At a time when farmers should be celebrating higher red meat and dairy prices, they like other New Zealanders, are feeling the pinch.
Already facing seasonal challenges, with either too much or no rain, the cost of doing business grows daily under Labour’s watch.
Results from the latest Federated Farmers survey show farmer confidence is the lowest it’s been since the twice yearly surveys began in 2009.
More than half of the 1000 surveyed in January — before the Omicron surge and Russia’s invasion of Ukraine — expected economic conditions to worsen in the next 12 months.
They also believed their spending would increase because of it and their profitability decline.
So far, they’re not wrong.
Even with stronger returns, revenue is quickly going back out the door to cover rocketing fuel costs up 44%, fertiliser up 28%, stock feed and grazing more than 6%, seeds up 6%, as well as labour costs due to the nationwide overseas worker shortage.
The last one, a problem which could have been relieved by relaxing immigration rules, two years ago.
Meanwhile, New Zealand’s 30-year high inflation rate of 5.9%, is set to keep climbing.
Our current cost of living crisis will mean a $150 per week per household increase this year and that is having a colossal impact on both rural and urban families.
Life is hard for many people making tough decisions about where and how far every dollar they earn will go.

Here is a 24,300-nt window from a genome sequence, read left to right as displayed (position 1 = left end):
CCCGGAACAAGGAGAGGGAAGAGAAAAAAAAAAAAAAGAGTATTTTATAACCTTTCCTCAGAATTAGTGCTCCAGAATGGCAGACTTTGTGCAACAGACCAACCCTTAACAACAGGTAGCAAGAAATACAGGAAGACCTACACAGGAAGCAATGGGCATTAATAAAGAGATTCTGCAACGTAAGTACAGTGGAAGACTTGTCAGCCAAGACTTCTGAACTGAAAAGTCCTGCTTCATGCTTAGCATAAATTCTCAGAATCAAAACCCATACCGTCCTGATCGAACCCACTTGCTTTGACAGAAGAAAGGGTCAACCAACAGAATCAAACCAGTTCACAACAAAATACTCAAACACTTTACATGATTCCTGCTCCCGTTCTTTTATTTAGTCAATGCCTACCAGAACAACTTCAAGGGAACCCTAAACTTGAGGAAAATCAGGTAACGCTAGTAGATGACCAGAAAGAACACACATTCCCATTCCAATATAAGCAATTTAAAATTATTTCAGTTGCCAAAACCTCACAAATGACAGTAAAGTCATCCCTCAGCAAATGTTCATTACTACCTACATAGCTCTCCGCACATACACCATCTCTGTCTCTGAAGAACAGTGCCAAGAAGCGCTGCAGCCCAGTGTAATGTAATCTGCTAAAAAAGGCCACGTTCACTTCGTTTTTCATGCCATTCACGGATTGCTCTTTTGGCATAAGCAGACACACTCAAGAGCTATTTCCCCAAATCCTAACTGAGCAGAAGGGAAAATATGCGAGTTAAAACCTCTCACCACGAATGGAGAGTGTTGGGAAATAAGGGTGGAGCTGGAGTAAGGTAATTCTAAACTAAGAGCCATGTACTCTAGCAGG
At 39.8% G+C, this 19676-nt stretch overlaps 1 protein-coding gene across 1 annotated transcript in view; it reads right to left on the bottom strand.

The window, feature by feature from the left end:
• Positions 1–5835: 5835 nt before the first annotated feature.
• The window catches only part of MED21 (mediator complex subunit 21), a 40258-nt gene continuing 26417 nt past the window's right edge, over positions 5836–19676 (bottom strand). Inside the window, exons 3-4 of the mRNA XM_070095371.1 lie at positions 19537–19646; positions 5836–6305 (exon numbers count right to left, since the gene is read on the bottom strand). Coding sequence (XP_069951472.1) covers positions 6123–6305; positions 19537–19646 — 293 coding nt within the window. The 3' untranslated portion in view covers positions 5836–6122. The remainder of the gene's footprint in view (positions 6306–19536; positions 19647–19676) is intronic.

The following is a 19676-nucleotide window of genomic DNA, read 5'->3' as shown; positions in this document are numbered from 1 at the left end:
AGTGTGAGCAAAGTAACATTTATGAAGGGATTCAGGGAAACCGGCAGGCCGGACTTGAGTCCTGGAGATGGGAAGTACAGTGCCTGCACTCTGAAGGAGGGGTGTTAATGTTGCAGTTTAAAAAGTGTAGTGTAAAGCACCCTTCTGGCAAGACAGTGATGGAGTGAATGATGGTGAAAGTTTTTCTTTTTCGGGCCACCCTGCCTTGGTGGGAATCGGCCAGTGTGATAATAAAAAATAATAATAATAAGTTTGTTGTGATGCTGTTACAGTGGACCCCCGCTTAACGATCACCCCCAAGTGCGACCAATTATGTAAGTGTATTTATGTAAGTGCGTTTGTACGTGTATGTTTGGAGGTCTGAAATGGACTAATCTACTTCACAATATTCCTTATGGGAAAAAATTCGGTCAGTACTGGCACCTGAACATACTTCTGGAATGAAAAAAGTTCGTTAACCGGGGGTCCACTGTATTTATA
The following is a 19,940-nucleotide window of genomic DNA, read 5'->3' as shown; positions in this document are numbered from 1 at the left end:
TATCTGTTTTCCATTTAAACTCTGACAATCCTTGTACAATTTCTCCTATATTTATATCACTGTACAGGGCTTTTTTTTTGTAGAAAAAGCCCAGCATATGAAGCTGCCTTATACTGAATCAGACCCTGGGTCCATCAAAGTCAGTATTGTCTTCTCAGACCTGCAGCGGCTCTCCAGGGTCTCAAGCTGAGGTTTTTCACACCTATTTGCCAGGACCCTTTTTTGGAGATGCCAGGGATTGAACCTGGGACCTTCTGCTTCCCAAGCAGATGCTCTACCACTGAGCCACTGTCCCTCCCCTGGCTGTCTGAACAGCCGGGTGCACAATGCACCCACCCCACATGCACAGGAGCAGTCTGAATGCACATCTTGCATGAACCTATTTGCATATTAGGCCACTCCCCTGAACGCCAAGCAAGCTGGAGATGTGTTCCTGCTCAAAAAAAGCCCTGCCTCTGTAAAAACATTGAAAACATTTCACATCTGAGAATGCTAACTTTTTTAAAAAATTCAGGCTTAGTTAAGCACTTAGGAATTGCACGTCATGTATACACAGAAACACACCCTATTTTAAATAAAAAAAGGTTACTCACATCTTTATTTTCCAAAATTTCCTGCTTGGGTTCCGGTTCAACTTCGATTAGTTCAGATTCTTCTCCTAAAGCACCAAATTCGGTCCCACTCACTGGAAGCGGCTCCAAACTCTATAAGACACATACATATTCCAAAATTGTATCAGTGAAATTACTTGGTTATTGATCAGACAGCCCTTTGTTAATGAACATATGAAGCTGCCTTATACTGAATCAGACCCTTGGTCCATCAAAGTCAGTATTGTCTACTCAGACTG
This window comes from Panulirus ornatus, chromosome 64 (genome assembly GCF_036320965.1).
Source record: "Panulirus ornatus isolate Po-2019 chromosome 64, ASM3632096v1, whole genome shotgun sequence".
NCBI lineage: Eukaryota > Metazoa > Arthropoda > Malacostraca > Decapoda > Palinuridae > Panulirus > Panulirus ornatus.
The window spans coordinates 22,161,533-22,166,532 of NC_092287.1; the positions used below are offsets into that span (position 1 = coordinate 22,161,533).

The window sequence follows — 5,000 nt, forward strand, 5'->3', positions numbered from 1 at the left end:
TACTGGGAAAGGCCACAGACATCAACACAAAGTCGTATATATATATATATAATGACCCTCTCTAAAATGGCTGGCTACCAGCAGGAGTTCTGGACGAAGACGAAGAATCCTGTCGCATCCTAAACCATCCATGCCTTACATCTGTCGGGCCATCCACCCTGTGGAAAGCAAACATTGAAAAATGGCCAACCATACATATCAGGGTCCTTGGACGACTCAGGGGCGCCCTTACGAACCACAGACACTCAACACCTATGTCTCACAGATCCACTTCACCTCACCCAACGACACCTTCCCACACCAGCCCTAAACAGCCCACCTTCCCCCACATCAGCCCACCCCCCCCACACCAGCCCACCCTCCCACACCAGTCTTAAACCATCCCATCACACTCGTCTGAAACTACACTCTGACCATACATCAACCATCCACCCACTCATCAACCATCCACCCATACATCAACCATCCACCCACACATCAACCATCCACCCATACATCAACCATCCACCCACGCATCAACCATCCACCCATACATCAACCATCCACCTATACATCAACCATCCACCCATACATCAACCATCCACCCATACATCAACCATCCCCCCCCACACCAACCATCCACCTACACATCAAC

And as the Government’s coffers swell with the ill-gotten gains of inflation, Labour is failing to provide any tax relief.
Agriculture is New Zealand’s biggest income earner.
If it is under strain, the ripple effects will be felt by all New Zealanders.
The massive rise in fuel costs, especially diesel, is just one example.
All supplier costs, deliveries and services coming on to farms have risen rapidly.
So too, has the cost of transportation from rural regions. From export goods to end food products in retail outlets, the cost of fuel is reflected in their price.
In recent weeks I’ve already said the Government’s ignorance is making everything so expensive and difficult.
In the four and half years they have been in power they have learnt nothing about the country they run.
That shows in Labour’s Clean Car package — the Ute Tax — which has just become operative.
Buying a new Toyota Hilux will now cost an extra $5175.
Once again Kiwis, especially big users like farmers, growers, tradies, construction and forestry, will be paying for an ideological policy that ‘robs Peter to pay Paul’ in an attempt to have us all in electric vehicles.
Yet electric utes in numbers to meet this country’s demands do not exist and won’t for some years.
As one farmer puts it: “We’re on a knife edge really. While we have increased returns, there is huge apprehension at what will be coming at us next, in the way of increased costs and compliance.”
As a member of the Opposition, I can relate.
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